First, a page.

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J Oral Maxillofac Surg. 2019 Apr;77(4):783-788. doi: 10.1016/j.joms.2018.10.022. Epub 2018 Nov 7.

No Need to Routinely Remove Titanium Implants for Maxillofacial Fractures.

Author information

1
Associate Professor, State Key Laboratory of Oral Diseases, National Clinical Research Center for Oral Diseases, and Department of Oral and Maxillofacial Surgery, West China Hospital of Stomatology, Sichuan University, Chengdu, China; First Affiliated Hospital of Guangzhou Medical College, Guangzhou, China.
2
Resident, State Key Laboratory of Oral Diseases, National Clinical Research Center for Oral Diseases, and Department of Oral and Maxillofacial Surgery, West China Hospital of Stomatology, Sichuan University, Chengdu, China.
3
Attending Staff, State Key Laboratory of Oral Diseases, National Clinical Research Center for Oral Diseases, and Department of Oral and Maxillofacial Surgery, West China Hospital of Stomatology, Sichuan University, Chengdu, China.
4
Associate Professor, Business College, China West Normal University, Nanchong, China.
5
Associate Professor, State Key Laboratory of Oral Diseases, National Clinical Research Center for Oral Diseases, and Department of Oral and Maxillofacial Surgery, West China Hospital of Stomatology, Sichuan University, Chengdu, China.
6
Professor, State Key Laboratory of Oral Diseases, National Clinical Research Center for Oral Diseases, and Department of Oral and Maxillofacial Surgery, West China Hospital of Stomatology, Sichuan University, Chengdu, China. Electronic address: drliulei@163.com.

Abstract

PURPOSE:

Titanium implants are typically used to fix maxillofacial fractures and their routine removal is a controversial topic in maxillofacial surgery. This study aimed to estimate the removal rate and risk factors associated with removal.

MATERIALS AND METHODS:

The authors designed and implemented a retrospective study. Adult patients who underwent open reduction and internal fixation with titanium implants for maxillofacial fractures were included and those who returned for implant removal were identified from January 2007 to December 2016. The predictor variables were gender, age, preoperative infection, injury time, trauma cause, and fracture site. The primary outcome variable was removal of titanium implants. Descriptive and bivariate statistics were computed. Kaplan-Meier survival methods were used to estimate rate of removal. Univariate and multivariate Cox proportional hazards models were used to identify risk factors associated with removal.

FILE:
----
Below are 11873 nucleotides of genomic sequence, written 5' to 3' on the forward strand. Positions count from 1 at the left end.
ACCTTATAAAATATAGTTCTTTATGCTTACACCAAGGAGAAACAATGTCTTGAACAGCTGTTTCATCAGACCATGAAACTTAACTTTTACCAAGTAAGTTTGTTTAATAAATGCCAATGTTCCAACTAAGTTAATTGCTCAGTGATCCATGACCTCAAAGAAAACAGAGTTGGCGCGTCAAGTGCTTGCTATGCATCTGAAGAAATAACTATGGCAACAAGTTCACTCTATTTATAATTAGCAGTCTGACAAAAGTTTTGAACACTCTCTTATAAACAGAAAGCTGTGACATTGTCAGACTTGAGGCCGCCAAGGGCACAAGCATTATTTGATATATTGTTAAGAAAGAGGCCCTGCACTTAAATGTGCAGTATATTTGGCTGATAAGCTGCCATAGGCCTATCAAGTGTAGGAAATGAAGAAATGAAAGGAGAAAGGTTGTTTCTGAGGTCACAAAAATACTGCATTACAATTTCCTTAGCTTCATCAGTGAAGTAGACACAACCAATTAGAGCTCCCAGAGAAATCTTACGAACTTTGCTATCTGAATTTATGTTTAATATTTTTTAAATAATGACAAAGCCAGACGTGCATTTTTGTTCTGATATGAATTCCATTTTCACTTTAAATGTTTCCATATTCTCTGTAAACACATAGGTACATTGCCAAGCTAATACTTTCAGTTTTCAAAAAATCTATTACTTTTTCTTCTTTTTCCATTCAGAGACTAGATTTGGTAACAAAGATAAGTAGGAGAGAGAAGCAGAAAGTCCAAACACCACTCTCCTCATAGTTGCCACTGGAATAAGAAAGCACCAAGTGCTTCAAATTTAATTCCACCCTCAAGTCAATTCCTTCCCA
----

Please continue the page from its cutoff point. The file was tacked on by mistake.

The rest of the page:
RESULTS:

Of 2,325 patients (1,890 men and 435 women; average age, ∼35.49 yr) registered in this study, 163 (7.01%) had their titanium implants removed and 1-, 2-, and 10-year removal rates were 3, 7, and 8%, respectively. The risk factors most closely associated with removal were preoperative infection, injury by a blow from an object, obsolete fracture, and female gender.

CONCLUSIONS:

Routinely removing titanium implants in patients with maxillofacial fracture is not necessary. When the risk factors listed earlier are present in these patients, follow-up should be scheduled more frequently.

PMID:
30503979
DOI:
10.1016/j.joms.2018.10.022

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